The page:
From 112 polyarylate compounds in his library, Kohn has already found several promising leads. These include polymers that appear to promote cell growth, migration and attachment: critical processes for tissue replacement. In addition to helping Kohn beat the odds of finding such molecules, studying the compounds in his library may allow him to identify structure-function relationships that would enable him to design-rather than simply screen for-improved biomaterials.
Introducing "Click Chemistry"
Another speaker, K. Barry Sharpless of the Scripps Research Institute, studies the synthetic methods used to create combinatorial libraries, as well as to manufacture the promising compounds they yield. With a technique he calls "Click Chemistry," Sharpless says he hopes to greatly increase the rate by which new compounds can be made. Click Chemistry involves assembling compounds in a single step-rather than a series of reactions-from several reactive components that "click" together easily. "We're looking for unknown, easy-to-make structures that act in new ways," he states.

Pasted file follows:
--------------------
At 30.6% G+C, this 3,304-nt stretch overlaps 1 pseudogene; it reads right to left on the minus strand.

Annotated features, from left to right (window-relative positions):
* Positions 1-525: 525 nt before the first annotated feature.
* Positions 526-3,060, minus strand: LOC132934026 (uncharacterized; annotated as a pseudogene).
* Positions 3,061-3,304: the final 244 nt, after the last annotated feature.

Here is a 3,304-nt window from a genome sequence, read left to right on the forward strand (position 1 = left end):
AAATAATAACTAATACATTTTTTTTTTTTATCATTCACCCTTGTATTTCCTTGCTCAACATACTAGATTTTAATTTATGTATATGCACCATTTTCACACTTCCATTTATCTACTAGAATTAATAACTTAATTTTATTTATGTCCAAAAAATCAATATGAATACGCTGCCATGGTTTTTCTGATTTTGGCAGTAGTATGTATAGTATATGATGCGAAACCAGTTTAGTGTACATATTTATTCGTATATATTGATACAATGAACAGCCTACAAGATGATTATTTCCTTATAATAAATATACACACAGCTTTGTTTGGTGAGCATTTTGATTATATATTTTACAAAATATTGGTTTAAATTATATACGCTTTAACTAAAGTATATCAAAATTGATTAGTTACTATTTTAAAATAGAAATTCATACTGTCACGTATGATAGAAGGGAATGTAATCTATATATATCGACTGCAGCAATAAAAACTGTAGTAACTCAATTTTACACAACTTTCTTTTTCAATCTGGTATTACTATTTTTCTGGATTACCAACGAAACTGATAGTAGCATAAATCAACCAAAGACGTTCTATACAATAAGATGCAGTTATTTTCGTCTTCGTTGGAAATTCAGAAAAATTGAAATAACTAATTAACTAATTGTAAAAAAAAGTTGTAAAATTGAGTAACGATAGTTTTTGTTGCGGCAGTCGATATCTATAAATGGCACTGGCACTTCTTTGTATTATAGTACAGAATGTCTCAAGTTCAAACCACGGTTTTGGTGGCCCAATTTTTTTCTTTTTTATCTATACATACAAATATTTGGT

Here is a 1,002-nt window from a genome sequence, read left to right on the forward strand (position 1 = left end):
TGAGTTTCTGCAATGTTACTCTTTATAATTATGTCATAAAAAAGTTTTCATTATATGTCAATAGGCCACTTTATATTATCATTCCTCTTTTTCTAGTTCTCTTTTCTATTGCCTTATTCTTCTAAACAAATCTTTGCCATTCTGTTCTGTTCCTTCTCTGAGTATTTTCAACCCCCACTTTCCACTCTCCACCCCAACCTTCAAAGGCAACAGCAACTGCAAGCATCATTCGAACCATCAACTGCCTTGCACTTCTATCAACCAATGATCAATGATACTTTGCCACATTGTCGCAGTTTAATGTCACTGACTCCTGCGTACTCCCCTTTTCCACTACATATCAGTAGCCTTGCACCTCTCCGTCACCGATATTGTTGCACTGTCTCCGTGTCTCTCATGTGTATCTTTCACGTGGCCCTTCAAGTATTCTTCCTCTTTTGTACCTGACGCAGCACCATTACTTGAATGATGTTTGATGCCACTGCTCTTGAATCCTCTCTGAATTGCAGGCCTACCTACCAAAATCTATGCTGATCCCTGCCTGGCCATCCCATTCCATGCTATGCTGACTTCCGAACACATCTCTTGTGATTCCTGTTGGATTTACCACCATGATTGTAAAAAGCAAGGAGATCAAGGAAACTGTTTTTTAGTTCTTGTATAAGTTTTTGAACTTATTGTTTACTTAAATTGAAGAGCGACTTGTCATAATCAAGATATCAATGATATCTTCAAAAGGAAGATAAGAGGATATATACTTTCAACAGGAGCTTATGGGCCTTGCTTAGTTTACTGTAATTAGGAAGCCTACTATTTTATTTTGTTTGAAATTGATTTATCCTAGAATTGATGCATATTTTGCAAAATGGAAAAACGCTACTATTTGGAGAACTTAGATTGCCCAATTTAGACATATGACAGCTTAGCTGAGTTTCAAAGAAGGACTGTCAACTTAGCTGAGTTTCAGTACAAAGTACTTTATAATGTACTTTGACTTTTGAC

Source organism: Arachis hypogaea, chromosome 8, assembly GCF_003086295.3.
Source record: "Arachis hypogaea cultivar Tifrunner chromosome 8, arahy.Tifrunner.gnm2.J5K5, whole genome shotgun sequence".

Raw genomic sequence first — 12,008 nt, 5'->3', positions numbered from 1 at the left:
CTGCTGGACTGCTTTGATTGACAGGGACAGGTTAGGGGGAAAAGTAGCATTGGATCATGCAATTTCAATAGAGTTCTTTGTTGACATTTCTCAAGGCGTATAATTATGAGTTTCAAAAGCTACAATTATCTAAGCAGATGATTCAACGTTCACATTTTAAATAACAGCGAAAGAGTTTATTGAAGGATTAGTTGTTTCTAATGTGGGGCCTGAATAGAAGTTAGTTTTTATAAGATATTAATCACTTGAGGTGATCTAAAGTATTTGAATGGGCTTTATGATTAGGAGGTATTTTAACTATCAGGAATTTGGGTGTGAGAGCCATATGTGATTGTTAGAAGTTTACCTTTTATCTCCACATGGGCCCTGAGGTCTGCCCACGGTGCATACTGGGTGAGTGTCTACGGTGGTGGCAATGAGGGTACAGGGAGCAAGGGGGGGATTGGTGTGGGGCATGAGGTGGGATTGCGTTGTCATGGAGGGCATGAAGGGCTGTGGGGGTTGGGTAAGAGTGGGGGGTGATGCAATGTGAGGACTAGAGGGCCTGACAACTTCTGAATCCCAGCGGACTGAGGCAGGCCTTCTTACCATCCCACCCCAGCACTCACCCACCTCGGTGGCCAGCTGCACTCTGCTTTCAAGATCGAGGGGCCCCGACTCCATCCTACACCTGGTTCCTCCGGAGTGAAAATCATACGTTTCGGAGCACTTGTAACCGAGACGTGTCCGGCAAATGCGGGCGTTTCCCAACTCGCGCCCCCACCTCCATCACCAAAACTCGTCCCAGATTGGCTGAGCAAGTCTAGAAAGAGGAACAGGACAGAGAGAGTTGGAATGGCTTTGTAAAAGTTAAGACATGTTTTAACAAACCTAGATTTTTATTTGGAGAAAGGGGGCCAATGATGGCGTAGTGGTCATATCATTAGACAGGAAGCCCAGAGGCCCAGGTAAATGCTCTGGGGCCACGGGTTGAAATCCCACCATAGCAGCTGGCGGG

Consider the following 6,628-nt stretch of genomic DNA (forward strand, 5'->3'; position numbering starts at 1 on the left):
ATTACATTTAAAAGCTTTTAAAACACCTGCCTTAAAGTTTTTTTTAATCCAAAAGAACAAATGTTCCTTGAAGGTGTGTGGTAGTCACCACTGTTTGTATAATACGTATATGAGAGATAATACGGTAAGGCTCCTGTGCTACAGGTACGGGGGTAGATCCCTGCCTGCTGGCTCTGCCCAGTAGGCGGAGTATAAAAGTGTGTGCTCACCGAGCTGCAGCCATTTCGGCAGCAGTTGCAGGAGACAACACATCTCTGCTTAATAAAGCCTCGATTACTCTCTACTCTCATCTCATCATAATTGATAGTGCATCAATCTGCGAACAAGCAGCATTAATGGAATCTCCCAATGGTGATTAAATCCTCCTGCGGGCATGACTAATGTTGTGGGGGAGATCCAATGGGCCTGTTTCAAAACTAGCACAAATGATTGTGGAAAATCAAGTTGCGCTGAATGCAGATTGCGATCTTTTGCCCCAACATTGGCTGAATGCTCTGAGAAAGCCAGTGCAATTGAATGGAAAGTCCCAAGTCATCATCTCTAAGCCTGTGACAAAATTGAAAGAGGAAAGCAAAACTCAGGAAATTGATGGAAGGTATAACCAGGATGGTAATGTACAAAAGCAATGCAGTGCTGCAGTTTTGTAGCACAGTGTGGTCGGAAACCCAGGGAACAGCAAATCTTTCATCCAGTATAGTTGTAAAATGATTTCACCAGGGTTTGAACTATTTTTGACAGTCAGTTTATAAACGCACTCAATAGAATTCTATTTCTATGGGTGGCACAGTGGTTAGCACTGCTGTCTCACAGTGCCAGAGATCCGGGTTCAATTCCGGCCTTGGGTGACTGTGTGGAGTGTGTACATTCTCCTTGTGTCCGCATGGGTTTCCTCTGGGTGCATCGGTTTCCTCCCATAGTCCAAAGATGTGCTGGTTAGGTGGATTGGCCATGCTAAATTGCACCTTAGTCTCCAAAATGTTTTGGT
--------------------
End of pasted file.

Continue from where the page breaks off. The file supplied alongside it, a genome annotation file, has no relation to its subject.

"This is not conventional combinatorial chemistry," Sharpless adds. "We want to make drugs and other useful materials from much simpler building blocks [than are currently used]." Nature, he says, teaches us that the most efficient way to build molecules is by assembling them from smaller molecules that already contain carbon-carbon bonds, rather than by making new bonds between carbons. Click Chemistry reactions generate so-called heteroatom bonds between carbon atoms and non-carbon atoms such as nitrogen or oxygen--bonds that are much easier to make than those between carbons.
Chemicals called olefins, which are easily derived from crude oil and natural
plant oils, provide a cheap source of building blocks for Click Chemistry,
Contact: Ginger Pinholster
University of Delaware